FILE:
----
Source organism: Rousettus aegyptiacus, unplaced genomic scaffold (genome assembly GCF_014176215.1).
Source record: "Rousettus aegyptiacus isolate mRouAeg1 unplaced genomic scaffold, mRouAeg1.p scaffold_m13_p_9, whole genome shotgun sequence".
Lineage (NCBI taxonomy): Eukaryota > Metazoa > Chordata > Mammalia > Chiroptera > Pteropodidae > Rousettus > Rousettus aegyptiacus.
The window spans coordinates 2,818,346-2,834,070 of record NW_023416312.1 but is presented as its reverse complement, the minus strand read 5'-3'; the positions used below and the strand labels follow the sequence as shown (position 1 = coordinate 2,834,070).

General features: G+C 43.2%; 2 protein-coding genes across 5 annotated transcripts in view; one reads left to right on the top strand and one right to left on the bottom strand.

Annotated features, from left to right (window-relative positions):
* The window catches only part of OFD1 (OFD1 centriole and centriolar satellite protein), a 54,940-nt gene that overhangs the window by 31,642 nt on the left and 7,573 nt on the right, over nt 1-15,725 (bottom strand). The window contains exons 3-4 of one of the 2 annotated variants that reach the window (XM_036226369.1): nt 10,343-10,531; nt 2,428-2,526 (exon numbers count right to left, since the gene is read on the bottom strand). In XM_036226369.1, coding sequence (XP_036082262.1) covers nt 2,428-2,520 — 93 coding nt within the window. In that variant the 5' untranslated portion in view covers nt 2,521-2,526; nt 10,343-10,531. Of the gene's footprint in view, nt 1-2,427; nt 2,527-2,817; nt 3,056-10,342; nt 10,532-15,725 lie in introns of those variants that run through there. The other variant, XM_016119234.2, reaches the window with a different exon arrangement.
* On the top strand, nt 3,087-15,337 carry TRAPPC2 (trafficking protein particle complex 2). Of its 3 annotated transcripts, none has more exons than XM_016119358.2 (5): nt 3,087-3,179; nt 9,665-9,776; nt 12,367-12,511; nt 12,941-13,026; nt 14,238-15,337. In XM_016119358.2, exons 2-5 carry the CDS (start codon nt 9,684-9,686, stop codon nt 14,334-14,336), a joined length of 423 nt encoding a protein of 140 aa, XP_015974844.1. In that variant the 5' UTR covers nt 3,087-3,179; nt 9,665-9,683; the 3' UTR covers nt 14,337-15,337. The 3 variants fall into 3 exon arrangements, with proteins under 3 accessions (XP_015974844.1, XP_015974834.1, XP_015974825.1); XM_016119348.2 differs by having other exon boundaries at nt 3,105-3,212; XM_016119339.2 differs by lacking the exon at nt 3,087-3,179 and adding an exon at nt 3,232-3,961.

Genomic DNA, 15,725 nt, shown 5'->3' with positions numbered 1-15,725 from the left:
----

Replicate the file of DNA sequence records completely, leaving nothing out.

Source organism: Rousettus aegyptiacus, unplaced genomic scaffold (genome assembly GCF_014176215.1).
Source record: "Rousettus aegyptiacus isolate mRouAeg1 unplaced genomic scaffold, mRouAeg1.p scaffold_m13_p_9, whole genome shotgun sequence".
Lineage (NCBI taxonomy): Eukaryota > Metazoa > Chordata > Mammalia > Chiroptera > Pteropodidae > Rousettus > Rousettus aegyptiacus.
The window spans coordinates 2,818,346-2,834,070 of record NW_023416312.1 but is presented as its reverse complement, the minus strand read 5'-3'; the positions used below and the strand labels follow the sequence as shown (position 1 = coordinate 2,834,070).

General features: G+C 43.2%; 2 protein-coding genes across 5 annotated transcripts in view; one reads left to right on the top strand and one right to left on the bottom strand.

Annotated features, from left to right (window-relative positions):
* The window catches only part of OFD1 (OFD1 centriole and centriolar satellite protein), a 54,940-nt gene that overhangs the window by 31,642 nt on the left and 7,573 nt on the right, over nt 1-15,725 (bottom strand). The window contains exons 3-4 of one of the 2 annotated variants that reach the window (XM_036226369.1): nt 10,343-10,531; nt 2,428-2,526 (exon numbers count right to left, since the gene is read on the bottom strand). In XM_036226369.1, coding sequence (XP_036082262.1) covers nt 2,428-2,520 — 93 coding nt within the window. In that variant the 5' untranslated portion in view covers nt 2,521-2,526; nt 10,343-10,531. Of the gene's footprint in view, nt 1-2,427; nt 2,527-2,817; nt 3,056-10,342; nt 10,532-15,725 lie in introns of those variants that run through there. The other variant, XM_016119234.2, reaches the window with a different exon arrangement.
* On the top strand, nt 3,087-15,337 carry TRAPPC2 (trafficking protein particle complex 2). Of its 3 annotated transcripts, none has more exons than XM_016119358.2 (5): nt 3,087-3,179; nt 9,665-9,776; nt 12,367-12,511; nt 12,941-13,026; nt 14,238-15,337. In XM_016119358.2, exons 2-5 carry the CDS (start codon nt 9,684-9,686, stop codon nt 14,334-14,336), a joined length of 423 nt encoding a protein of 140 aa, XP_015974844.1. In that variant the 5' UTR covers nt 3,087-3,179; nt 9,665-9,683; the 3' UTR covers nt 14,337-15,337. The 3 variants fall into 3 exon arrangements, with proteins under 3 accessions (XP_015974844.1, XP_015974834.1, XP_015974825.1); XM_016119348.2 differs by having other exon boundaries at nt 3,105-3,212; XM_016119339.2 differs by lacking the exon at nt 3,087-3,179 and adding an exon at nt 3,232-3,961.

Genomic DNA, 15,725 nt, shown 5'->3' with positions numbered 1-15,725 from the left: